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The Uranium Film Festival & The Perils of Nuclear Power via Clean Technica


The International Uranium Film Festival is dedicated to all films about nuclear power and its associated risks of radioactivity. This educational event merges art, ecology, environmentalism, and environmental justice as it informs the public about uranium mining and milling, nuclear power issues, nuclear weapons, and the nuclear fuel cycle. The dynamic media of film and video allow organizers and festival participants to educate and activate the international public as it brings together cultures and generations around the effects of radioactivity and radioactive materials. […]

What’s Wrong with Uranium and Nuclear Power, Anyway?

Uranium is a radioactive element that occurs naturally in the earth’s surface, according to the Depleted UF6 Guide. Uranium is used as a fuel for nuclear reactors. Uranium-bearing ores are mined, and the uranium is processed to make reactor fuel. Using uranium as a fuel in the types of nuclear reactors common in the United States requires that the uranium be enriched so that the percentage of U-235 is increased, typically to 3 to 5%.

To enrich the uranium, a gaseous diffusion process creates two products: enriched uranium hexafluoride, and depleted uranium hexafluoride (depleted UF6). Large quantities of depleted UF6 have accumulated at the gaseous diffusion plants where it was created. If a cylinder leak (breach) occurs and the depleted UF6 is exposed to water vapor in the air, uranyl fluoride (UO2F2) and hydrogen fluoride (HF) are formed.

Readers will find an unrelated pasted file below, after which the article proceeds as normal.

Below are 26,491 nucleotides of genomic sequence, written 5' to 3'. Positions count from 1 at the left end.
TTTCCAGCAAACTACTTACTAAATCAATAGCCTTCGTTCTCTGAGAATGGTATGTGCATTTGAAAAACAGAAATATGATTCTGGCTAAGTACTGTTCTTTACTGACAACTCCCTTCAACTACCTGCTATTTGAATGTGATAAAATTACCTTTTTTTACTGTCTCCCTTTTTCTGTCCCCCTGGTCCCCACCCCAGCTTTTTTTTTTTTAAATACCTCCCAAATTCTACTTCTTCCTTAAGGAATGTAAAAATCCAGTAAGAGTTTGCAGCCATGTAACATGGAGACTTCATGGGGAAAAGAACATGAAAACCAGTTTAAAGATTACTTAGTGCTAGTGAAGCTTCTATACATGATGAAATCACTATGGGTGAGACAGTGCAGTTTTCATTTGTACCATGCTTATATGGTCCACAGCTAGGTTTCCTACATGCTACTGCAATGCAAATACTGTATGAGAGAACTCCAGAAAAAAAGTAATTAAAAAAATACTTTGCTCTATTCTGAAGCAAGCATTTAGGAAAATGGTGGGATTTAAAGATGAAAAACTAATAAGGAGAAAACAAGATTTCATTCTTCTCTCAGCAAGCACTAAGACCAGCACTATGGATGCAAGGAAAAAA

UF6 poses potential health risks for three primary reasons:

  • Uranium is radioactive and can therefore increase the likelihood of cancer in exposed individuals.
  • Uranium is a heavy metal that can have toxic effects (primarily on the kidneys) if it enters the bloodstream through ingestion or inhalation.
  • UF6 can react with moisture in the air to produce HF, a corrosive gas that can damage the lungs if inhaled.

In addition to the radiological and chemical health risks associated with depleted UF6 cylinders, there are also risks of industrial accidents and transportation-related accidents during handling, storage, or transport of depleted UF6.


We are at a turning point in which many investors are shying away from fossil fuels as energy sources due to their imminent status as stranded assets because of the serious risk they pose to our health and our environment. Shockingly, however, nuclear power is gaining appeal for investors looking for a fast return. Nuclear power is being pitched by some financial planners as “necessary” and — are you ready for it? — “actually good for the environment.”

Solar power, wind power, geothermal power, hybrid and electric cars, and aggressive energy efficiency are climate solutions that are safer, cheaper, faster, more secure, and less wasteful than nuclear power. The Uranium Film Festival can help people around the world to understand how our transition from fossil fuels to an equally dangerous source is not a climate solution.



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